Website Search
ID 16550

Problem 24: The RNA message is sometimes edited.

Description:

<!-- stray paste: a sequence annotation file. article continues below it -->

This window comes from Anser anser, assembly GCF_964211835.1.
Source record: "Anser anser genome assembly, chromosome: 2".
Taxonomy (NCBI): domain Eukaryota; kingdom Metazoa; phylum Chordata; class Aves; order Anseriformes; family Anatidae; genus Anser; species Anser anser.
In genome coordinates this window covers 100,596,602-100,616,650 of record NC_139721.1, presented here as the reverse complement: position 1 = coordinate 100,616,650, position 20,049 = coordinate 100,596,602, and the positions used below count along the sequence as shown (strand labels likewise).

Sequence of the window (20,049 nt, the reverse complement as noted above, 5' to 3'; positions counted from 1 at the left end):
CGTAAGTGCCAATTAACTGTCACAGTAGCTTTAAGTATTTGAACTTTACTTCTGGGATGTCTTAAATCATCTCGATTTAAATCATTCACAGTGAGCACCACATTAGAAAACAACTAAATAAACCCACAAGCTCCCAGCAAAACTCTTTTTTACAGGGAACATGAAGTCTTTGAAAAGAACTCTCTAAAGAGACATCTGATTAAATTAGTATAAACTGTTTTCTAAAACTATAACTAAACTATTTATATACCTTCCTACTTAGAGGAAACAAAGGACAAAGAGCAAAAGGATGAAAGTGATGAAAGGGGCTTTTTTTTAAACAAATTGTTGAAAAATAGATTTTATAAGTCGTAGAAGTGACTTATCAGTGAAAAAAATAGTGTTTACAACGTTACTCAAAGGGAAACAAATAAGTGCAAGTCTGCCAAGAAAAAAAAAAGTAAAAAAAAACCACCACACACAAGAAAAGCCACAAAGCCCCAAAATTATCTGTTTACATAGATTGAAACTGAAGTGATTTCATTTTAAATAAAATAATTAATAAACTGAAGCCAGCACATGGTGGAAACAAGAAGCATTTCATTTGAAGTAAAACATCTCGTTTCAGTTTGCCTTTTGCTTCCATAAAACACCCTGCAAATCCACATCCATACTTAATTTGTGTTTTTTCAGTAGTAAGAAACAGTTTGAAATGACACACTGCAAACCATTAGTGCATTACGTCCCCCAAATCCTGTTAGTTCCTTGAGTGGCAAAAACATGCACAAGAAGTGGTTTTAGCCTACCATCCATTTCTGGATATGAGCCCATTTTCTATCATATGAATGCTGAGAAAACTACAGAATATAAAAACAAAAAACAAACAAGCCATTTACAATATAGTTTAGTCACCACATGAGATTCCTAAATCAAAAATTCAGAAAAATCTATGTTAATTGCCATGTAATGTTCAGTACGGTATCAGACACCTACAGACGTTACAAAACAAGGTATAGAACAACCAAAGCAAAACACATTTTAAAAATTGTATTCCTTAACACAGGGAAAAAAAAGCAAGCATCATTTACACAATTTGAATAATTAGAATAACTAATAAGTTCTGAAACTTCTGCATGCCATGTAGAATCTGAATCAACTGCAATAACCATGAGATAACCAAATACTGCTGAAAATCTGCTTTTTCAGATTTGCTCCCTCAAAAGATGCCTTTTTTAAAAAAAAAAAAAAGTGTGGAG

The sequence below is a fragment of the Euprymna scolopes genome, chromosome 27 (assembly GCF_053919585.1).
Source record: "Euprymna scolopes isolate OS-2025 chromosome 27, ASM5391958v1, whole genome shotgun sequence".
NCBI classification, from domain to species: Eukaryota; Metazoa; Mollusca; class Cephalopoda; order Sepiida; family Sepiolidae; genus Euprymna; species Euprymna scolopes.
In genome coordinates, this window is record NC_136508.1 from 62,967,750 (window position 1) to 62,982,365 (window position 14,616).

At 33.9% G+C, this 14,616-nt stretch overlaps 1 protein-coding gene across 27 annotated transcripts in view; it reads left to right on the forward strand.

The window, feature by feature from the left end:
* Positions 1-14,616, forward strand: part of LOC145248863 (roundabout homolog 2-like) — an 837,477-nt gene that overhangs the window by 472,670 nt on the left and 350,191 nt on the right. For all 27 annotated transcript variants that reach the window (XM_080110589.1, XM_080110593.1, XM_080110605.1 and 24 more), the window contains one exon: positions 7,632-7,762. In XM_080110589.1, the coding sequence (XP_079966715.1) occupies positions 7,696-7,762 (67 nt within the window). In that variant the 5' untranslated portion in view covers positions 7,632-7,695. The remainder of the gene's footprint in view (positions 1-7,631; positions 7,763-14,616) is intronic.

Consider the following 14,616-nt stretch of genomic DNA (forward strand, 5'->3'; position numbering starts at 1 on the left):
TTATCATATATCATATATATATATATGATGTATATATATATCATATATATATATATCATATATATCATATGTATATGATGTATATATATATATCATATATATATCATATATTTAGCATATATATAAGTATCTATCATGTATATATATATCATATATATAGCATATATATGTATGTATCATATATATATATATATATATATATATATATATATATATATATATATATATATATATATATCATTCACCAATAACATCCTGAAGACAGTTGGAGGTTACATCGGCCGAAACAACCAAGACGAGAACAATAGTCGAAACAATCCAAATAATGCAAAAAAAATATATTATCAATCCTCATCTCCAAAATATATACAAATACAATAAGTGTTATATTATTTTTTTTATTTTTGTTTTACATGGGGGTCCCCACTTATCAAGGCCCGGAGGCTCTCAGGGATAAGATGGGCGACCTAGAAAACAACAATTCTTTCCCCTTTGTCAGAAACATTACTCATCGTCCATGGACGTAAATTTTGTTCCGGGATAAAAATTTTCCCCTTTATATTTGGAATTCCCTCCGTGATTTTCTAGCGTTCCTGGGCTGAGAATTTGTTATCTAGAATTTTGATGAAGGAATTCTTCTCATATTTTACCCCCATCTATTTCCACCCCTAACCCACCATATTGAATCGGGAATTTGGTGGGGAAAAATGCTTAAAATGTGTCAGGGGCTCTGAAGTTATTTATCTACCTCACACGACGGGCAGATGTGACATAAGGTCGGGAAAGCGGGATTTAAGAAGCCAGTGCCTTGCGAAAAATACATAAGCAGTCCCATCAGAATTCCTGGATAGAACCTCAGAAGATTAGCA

Map DNA molecules using restriction enzymes.
Transcript: